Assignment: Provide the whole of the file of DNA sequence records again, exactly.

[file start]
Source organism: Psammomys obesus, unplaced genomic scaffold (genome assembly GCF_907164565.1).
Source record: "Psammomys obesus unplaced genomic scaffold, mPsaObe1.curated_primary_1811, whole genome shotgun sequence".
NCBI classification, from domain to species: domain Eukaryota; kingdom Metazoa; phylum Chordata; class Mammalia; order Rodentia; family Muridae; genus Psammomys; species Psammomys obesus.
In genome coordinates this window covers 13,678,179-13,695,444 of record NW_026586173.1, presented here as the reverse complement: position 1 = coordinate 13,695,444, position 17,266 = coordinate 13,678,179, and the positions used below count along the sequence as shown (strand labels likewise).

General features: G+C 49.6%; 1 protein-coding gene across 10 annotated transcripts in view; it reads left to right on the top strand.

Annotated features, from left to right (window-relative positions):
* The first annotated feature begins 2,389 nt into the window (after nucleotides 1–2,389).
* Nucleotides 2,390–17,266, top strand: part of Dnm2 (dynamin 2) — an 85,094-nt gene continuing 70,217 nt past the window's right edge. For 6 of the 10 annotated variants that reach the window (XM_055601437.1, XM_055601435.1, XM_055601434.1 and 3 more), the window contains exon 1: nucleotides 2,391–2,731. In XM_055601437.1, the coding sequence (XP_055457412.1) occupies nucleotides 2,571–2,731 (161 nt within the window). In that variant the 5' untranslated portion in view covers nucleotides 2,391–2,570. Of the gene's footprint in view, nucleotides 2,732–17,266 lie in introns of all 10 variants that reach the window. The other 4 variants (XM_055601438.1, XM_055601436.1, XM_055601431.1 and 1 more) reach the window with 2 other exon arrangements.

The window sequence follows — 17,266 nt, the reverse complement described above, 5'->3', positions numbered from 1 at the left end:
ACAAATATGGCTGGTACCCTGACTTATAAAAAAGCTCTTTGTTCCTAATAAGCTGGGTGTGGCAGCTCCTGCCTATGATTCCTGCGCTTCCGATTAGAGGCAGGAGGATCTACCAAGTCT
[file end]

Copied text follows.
Source organism: Psammomys obesus, unplaced genomic scaffold (genome assembly GCF_907164565.1).
Source record: "Psammomys obesus unplaced genomic scaffold, mPsaObe1.curated_primary_1811, whole genome shotgun sequence".
NCBI classification, from domain to species: domain Eukaryota; kingdom Metazoa; phylum Chordata; class Mammalia; order Rodentia; family Muridae; genus Psammomys; species Psammomys obesus.
In genome coordinates this window covers 13,678,179-13,695,444 of record NW_026586173.1, presented here as the reverse complement: position 1 = coordinate 13,695,444, position 17,266 = coordinate 13,678,179, and the positions used below count along the sequence as shown (strand labels likewise).

General features: G+C 49.6%; 1 protein-coding gene across 10 annotated transcripts in view; it reads left to right on the top strand.

Annotated features, from left to right (window-relative positions):
* The first annotated feature begins 2,389 nt into the window (after nucleotides 1–2,389).
* Nucleotides 2,390–17,266, top strand: part of Dnm2 (dynamin 2) — an 85,094-nt gene continuing 70,217 nt past the window's right edge. For 6 of the 10 annotated variants that reach the window (XM_055601437.1, XM_055601435.1, XM_055601434.1 and 3 more), the window contains exon 1: nucleotides 2,391–2,731. In XM_055601437.1, the coding sequence (XP_055457412.1) occupies nucleotides 2,571–2,731 (161 nt within the window). In that variant the 5' untranslated portion in view covers nucleotides 2,391–2,570. Of the gene's footprint in view, nucleotides 2,732–17,266 lie in introns of all 10 variants that reach the window. The other 4 variants (XM_055601438.1, XM_055601436.1, XM_055601431.1 and 1 more) reach the window with 2 other exon arrangements.

The window sequence follows — 17,266 nt, the reverse complement described above, 5'->3', positions numbered from 1 at the left end:
ACAAATATGGCTGGTACCCTGACTTATAAAAAAGCTCTTTGTTCCTAATAAGCTGGGTGTGGCAGCTCCTGCCTATGATTCCTGCGCTTCCGATTAGAGGCAGGAGGATCTACCAAGTCT